ROB: After a while I had quite a few grievances with the publisher I signed with and they just kept piling up. Between late royalty payments and delayed releases I began to lose confidence in the leadership of those in charge. The straw that broke the camel's back was that they sent an unedited manuscript of Where Loyalties Lie to Audible, so the audio version of that book is not the product I wanted to release. I've been quite vocal and descriptive of all my issues with the publisher so if anyone wants to know the details they can check out my blog posts on the matter.
I think it is worth mentioning that the leadership at the publisher has completely changed since I left, and the new folk in charge do seem to be making steps to fix the issues that both myself, and some of their other authors, have.
In the end though I'm quite happy to go back to self publishing. I like the control I have over everything, and working to my own schedule.
Is there any advice you can give aspiring writers who are trying to decide between self publishing and seeking a more traditional publishing deal? And is there any advice you can give them on writing?
ROB: First thing I'd advise is to do your research, and take into account is that each author is different. Self publishing works for some and not for others, and the same can be said of the more traditional side of things. There are typically more upfront costs involved in self publishing what with having to pay for editing and covers and advertising, but then there's usually more in the way of payment for each book sold as well. Chances are though that by self publishing you will never be able to get the reach capable of a traditional publisher. It really is a case of reading up about the different avenues of publishing and deciding which one works best for you.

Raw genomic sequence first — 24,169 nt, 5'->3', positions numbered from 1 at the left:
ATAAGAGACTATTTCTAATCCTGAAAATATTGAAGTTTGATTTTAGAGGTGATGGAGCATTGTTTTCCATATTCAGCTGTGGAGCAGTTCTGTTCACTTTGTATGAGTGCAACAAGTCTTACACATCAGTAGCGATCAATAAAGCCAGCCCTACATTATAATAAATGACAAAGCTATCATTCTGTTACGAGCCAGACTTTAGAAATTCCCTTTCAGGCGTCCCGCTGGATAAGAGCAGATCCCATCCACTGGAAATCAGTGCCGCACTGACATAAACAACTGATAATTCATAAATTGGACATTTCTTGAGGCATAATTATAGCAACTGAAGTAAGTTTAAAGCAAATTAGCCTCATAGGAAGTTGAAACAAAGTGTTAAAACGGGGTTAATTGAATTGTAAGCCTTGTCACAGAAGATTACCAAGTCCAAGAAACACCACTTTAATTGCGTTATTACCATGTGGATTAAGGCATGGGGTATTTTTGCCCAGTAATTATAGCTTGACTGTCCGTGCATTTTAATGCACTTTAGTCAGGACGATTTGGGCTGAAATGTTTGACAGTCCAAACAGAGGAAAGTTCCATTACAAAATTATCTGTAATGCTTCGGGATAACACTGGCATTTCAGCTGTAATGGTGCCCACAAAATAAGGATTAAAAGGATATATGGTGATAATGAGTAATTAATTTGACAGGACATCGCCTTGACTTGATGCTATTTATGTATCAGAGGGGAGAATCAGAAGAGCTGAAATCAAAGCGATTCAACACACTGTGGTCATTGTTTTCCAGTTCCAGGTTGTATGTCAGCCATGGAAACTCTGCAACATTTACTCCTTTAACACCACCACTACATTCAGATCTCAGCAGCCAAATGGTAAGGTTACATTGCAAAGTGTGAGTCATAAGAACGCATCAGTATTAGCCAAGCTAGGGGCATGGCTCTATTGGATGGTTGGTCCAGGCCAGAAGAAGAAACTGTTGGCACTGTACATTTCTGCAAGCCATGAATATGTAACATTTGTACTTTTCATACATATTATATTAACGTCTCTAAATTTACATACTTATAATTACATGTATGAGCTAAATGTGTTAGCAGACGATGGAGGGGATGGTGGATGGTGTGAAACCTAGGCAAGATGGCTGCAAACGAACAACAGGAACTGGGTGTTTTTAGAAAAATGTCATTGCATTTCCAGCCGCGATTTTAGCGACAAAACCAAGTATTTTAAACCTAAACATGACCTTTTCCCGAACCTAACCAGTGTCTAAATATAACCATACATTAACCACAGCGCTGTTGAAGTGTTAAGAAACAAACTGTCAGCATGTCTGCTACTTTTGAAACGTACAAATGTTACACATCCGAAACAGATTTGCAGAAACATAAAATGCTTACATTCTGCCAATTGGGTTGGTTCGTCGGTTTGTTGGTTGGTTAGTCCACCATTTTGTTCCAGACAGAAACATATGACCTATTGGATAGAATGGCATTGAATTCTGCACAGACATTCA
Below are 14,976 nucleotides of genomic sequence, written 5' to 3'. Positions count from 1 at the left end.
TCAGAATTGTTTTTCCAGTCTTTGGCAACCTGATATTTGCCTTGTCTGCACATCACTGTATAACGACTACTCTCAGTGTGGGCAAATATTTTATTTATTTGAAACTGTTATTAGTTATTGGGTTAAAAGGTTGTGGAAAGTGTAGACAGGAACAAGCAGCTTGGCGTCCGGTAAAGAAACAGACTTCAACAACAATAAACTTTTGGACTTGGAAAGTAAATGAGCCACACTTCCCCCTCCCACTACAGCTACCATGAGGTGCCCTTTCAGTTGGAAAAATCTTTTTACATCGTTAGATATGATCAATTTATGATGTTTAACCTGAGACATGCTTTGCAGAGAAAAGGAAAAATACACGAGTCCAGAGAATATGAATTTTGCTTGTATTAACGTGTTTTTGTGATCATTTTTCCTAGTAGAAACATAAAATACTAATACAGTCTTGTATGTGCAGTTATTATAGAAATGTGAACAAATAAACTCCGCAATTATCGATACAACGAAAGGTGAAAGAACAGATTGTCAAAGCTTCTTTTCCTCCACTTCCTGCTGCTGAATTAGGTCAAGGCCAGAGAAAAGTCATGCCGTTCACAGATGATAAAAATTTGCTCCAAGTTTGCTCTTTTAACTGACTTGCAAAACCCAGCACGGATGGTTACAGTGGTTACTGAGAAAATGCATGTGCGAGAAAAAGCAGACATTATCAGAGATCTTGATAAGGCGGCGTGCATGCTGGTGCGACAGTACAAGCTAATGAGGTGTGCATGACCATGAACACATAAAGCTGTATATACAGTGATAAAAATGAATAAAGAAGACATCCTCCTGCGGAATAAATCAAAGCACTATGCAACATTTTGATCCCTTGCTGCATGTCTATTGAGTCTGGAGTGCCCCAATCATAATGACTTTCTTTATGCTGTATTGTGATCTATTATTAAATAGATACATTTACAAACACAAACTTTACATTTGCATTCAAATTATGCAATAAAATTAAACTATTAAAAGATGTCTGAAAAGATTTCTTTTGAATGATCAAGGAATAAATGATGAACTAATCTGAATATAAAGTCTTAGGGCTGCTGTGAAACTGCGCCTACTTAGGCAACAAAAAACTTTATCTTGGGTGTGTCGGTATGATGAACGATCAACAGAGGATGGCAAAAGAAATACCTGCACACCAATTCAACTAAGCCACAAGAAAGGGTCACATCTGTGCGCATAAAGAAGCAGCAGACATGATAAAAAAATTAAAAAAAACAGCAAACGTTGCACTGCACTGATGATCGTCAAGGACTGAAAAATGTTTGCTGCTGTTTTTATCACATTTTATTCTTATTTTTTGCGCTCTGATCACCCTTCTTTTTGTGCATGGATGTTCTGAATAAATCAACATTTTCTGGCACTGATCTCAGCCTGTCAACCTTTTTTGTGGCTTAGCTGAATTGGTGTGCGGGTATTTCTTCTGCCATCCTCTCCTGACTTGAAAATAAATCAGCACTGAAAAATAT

I must admit I struggle to give advice on writing. Again it's a case of what works for some people doesn't work for others. I would say the best advice I can give is write lots, read lots, and don't get disheartened by criticism... I'm still working on the latter myself.
Your books have stunning, high quality cover art. Who is your artist, and how are you able to secure such amazing artwork on your own?
ROB: The artwork for most of my books has been done by Alex Raspad, with cover design then handled by Shawn King. They're both excellent and very professional. It was pretty much a case of asking them to do the work. I think covers are often 'you get what you pay for', and as the first part of the book that most readers will see I feel it's worth paying for quality. That being said I know a few authors who do all their own covers and do a hell of a job with it. Unfortunately the extent of my skill in that area is shouting at photoshop because it won't do what I want it to. I have quite rightly decided that cover art and cover design are forms of ancient magic best left to wizards.
Would you tell us a little about the projects you currently have in the works?